Macau police have arrested two people on suspicion of releasing false information alleging that the authorities had sought to cover up the discovery of bodies in a car park during Typhoon Hato. Former Macau Observatory chief Fong Soi-kun is also being investigated in relation to the disaster following complaints from the public.

Last week’s storm caused power outages, severe flooding, and 10 deaths in Macau, with Fong resigning and the government issuing a public apology.

Photo: SocRec 社會紀錄頻道.

Judiciary police spokesperson Yeung Sau-chan said on Monday that a 73-year-old man had been arrested for using his phone to spread unverified information. The rumour alleged that the authorities had found five corpses in a Fai Chi Kei car park – among them, a family of four who drowned after being trapped in a car.

The rumour claimed that the authorities failed to make an announcement about the incident, and would not allow the media to publicise it, RTHK reported. The message encouraged others to circulate it.

Yeung said that the man sent the message to at least six different chat groups and 30 individuals through private chat without verifying whether it was true.

See also: Journalism watchdogs lambaste Macau for denying entry to Hong Kong journalists reporting on typhoon

Yeung said that both the man and his 68-year-old sister – whom he said he received the information from – were arrested.

fung soi kun
Ex-observatory chief Fong Soi-kun. File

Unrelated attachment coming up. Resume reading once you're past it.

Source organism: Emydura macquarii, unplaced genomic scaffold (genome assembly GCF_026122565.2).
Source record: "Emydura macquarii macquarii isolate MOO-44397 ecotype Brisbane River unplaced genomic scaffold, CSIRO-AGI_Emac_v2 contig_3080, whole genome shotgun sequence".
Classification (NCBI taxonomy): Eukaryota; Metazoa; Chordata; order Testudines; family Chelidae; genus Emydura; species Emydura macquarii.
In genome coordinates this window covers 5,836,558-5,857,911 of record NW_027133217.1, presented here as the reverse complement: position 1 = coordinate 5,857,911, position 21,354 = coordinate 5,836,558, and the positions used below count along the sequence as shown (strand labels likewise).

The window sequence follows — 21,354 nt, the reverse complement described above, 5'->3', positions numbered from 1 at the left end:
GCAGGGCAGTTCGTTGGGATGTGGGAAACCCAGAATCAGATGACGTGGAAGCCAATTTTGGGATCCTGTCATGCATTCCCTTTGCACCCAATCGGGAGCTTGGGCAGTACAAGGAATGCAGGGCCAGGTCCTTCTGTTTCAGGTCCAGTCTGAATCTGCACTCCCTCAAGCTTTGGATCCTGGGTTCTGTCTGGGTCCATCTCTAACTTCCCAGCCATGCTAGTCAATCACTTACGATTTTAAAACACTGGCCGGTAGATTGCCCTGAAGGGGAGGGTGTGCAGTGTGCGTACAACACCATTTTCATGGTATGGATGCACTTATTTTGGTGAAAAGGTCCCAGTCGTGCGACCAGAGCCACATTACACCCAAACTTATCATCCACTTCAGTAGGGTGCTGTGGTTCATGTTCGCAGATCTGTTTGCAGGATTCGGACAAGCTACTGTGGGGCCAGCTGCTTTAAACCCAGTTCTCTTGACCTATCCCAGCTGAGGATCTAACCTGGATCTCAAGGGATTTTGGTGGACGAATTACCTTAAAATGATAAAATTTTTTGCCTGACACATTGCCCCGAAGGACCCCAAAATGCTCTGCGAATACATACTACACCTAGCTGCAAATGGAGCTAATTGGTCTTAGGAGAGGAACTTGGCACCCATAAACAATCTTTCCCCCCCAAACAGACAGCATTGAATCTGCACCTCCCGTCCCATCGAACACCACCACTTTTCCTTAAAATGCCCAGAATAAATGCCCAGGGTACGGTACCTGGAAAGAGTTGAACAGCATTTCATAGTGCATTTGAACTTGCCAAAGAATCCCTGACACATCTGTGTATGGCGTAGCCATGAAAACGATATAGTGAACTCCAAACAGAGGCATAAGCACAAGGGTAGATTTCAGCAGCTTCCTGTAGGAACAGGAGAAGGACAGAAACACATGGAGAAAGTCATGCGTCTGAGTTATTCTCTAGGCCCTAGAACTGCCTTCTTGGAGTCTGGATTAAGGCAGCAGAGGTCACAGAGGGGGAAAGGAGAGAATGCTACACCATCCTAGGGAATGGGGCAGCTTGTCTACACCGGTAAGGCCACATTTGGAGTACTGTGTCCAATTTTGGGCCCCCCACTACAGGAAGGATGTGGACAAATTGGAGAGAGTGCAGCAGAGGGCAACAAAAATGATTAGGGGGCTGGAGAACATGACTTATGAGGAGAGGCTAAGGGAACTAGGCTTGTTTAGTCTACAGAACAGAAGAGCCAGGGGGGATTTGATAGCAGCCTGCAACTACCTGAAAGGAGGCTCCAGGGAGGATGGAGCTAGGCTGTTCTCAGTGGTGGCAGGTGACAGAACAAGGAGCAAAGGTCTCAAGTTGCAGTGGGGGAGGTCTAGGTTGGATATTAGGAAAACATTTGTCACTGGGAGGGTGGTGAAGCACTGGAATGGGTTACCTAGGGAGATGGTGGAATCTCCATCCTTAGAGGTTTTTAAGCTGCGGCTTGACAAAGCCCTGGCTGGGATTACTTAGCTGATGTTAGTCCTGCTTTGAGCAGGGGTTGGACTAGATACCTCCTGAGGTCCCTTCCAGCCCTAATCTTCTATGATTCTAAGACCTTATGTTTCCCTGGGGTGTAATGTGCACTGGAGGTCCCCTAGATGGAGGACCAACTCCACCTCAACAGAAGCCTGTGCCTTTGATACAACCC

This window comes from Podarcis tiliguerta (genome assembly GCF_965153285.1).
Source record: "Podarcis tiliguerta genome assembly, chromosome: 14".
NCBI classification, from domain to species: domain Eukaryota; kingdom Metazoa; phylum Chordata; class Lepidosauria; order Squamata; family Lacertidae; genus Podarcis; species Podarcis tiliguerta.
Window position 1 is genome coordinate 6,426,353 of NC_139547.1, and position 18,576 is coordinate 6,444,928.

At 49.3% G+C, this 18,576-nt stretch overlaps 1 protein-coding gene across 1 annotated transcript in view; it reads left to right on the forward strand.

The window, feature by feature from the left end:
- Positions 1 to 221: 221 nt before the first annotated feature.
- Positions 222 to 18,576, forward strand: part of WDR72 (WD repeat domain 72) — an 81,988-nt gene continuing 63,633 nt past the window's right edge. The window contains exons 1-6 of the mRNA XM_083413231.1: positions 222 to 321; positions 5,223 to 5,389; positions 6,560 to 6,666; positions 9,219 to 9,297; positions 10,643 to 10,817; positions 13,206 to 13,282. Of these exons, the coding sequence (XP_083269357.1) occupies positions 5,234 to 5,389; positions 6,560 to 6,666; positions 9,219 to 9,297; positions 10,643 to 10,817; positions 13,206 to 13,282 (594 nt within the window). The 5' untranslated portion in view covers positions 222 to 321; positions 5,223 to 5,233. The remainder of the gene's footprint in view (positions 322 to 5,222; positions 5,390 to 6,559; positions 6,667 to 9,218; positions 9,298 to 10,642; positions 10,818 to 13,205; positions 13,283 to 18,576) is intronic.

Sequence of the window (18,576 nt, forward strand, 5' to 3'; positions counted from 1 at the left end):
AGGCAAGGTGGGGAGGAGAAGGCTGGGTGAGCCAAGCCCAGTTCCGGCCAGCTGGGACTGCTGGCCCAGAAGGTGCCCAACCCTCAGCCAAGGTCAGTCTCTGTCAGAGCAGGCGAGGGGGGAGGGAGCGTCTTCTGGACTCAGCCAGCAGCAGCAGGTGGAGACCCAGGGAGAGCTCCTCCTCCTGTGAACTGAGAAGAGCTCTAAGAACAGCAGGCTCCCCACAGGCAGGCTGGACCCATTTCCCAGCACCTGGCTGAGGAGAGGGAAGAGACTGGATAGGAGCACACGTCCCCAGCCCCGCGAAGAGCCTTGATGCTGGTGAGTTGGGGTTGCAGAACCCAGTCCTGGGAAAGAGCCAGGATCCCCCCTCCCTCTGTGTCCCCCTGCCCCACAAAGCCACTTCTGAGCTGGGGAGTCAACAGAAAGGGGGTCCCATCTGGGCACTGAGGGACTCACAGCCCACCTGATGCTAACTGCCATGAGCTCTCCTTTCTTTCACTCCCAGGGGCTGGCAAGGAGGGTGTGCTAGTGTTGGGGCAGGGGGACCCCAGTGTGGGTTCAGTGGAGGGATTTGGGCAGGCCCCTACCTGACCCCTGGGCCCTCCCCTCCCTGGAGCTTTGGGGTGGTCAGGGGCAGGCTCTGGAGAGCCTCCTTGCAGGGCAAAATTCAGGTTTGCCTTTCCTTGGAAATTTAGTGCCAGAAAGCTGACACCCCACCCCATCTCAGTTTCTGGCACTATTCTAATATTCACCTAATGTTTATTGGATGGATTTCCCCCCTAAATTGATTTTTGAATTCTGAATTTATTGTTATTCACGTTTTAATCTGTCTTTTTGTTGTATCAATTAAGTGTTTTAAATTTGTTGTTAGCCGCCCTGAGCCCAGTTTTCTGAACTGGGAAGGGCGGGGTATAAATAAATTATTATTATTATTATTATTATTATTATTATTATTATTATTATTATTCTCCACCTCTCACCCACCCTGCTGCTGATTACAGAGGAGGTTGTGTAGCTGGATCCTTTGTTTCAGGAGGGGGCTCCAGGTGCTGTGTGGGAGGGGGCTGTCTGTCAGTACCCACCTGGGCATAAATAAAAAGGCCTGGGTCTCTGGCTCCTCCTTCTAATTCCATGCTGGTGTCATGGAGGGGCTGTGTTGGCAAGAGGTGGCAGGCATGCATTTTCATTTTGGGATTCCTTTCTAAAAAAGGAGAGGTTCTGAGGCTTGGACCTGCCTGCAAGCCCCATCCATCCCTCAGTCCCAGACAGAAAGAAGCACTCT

Article 181 of the Penal Code forbids citizens from spreading information which damages the credibility of any individual or institution which exercises public authority.

Following numerous complaints from the public, the corruption commission in Macau also said that the Ombudsman is investigating the role played by Fong as the head of the Meteorological and Geophysical Bureau during the storm. They seek to determine whether any laws or regulations have been violated.

The report will be submitted to the chief executive and made public.

macau police

According to a report by Apple Daily, the Macau police has refused to grant permission to an individual wishing to hold a vigil for the victims of the storm.

The police said that all of its manpower is currently focused on post-typhoon relief efforts over the next two weeks and it does not wish to divert its resources to handle a public gathering.

Karen is a journalist and writer covering politics and legal affairs in Hong Kong for HKFP. She has also written features on human rights, public space, regional legal developments, social and grassroots activism, and arts & culture. She is a BA and LLB graduate from the University of Hong Kong.